Sebastian Vettel finally impresses in 2014 but Red Bull still adrift of Mercedes
Sky F1's Mark Hughes studies the performance of the seemingly-improved Red Bull in Spain and finds all wasn't as it first appeared
Last Updated: 28/04/15 12:14pm
Sebastian Vettel had a great Spanish Grand Prix from his penalised 15th place grid slot, using a three-stop strategy to come through the field to finish fourth, setting the race's fastest lap along the way.
That fastest lap statistic has led some to believe that had his qualifying not been disrupted and he'd been able to start somewhere near the front, he could have perhaps challenged the Mercs of Lewis Hamilton and Nico Rosberg. But the fastest lap doesn't tell the full story - because of Vettel's three-stop strategy the lap was set with a very favourable combination of light fuel load and new option tyres and if we do the compensating adjustments for that, we find that Vettel was actually still around one second per lap adrift of the Mercedes pace, the exact same deficit Daniel Ricciardo had shown the car to have in qualifying.
For the sake of the championship contest, this was a big disappointment, for it realistically confirms that only Hamilton and Rosberg are likely to fight out this title.
Coming into the Barcelona weekend there was the prospect that the RB10 - with improved software from Renault that made its energy recovery system '95% as good as it's going to be' and a new fuel from Total reckoned to be worth 0.15s per lap - might just be able to apply some pressure to the works Mercedes W05s. It arrived fully loaded and yet still was a full second off the pace of the silver cars.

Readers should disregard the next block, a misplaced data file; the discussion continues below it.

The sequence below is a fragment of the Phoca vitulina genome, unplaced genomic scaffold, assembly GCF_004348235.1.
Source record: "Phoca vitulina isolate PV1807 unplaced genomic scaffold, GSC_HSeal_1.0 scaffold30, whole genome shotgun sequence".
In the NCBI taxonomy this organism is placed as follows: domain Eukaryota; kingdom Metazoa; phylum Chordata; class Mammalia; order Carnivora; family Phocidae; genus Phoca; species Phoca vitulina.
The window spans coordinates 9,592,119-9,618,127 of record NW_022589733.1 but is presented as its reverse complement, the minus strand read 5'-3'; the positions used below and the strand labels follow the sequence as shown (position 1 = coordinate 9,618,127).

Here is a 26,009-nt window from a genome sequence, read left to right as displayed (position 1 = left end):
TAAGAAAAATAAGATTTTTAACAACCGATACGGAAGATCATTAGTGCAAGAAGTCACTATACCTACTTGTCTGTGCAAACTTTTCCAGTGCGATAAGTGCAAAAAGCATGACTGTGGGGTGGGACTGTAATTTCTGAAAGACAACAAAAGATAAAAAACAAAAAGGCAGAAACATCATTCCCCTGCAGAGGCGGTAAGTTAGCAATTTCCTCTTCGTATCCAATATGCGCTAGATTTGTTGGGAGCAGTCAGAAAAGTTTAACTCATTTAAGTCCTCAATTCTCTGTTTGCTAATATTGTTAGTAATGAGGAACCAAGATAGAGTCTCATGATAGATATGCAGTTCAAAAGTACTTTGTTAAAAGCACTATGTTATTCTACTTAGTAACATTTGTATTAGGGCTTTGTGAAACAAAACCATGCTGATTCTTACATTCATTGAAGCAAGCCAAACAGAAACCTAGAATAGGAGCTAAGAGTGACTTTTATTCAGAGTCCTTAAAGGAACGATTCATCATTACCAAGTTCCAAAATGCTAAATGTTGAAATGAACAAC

Vettel himself admitted that his chassis change since China was simply a 'sanity check' - in other words a placebo to wipe out the nagging thought in his mind that there could have been something wrong with his particular car. But that chassis swap backfired as it was responsible for him missing almost all of Friday practice when the wiring loom chafed on the side of the chassis and shorted-out. But the gearbox failure in Q3 that left him starting 15th would almost certainly have happened regardless of the chassis change.
Ricciardo meanwhile confirmed that his Q3 lap - which put him third on the grid behind the two Mercs - 'felt good'. This was disturbing for the team because it confirmed that they were still around one second adrift despite all the latest improvements. Red Bull had narrowed the gap perhaps, but Mercedes had improved too.
Neither Red Bull got a clean race. Vettel was never going to from 15th, but Ricciardo was out-accelerated off the line by Valtteri Bottas' Williams and the RB10's lack of straightline speed meant he was stuck behind it for all his first stint. The team had to devise an early-stopping strategy to get him past the Williams and both his initial delay behind the slower car and the compromised strategy will have added to his total race time. But probably only by ten seconds or so.
He finished 48 seconds behind the Mercedes of winner Lewis Hamilton. That suggests his average race pace could have been just 0.5 seconds slower than the Merc rather than the one second deficit of qualifying, suggesting the RB10 is probably easier on its tyres. But one of the reasons for that is probably that it has so much less horsepower...
Vettel set the race's fastest lap of 1:28.918 on lap 55 on three-lap old option tyres and with a fuel load of around 17kg. Rosberg's Mercedes set the second fastest lap of 1:29.236 on lap 51 with six-lap-old option tyres and around 23kg of fuel on board.
The 6kg weight advantage of the lesser fuel load equates to around 0.2 seconds. Subtract the total 1.3 seconds from Rosberg's time to get the approximate lap he would've done had he been on the same tyres and fuel load as Vettel and it equates to 1:27.8 - exactly one second faster than Vettel, that deficit conforming to what we saw from Ricciardo in qualifying.
So yes, Red Bull improved its performance in Spain and is now more comfortably the second-fastest car. But it's still a long way from Mercedes.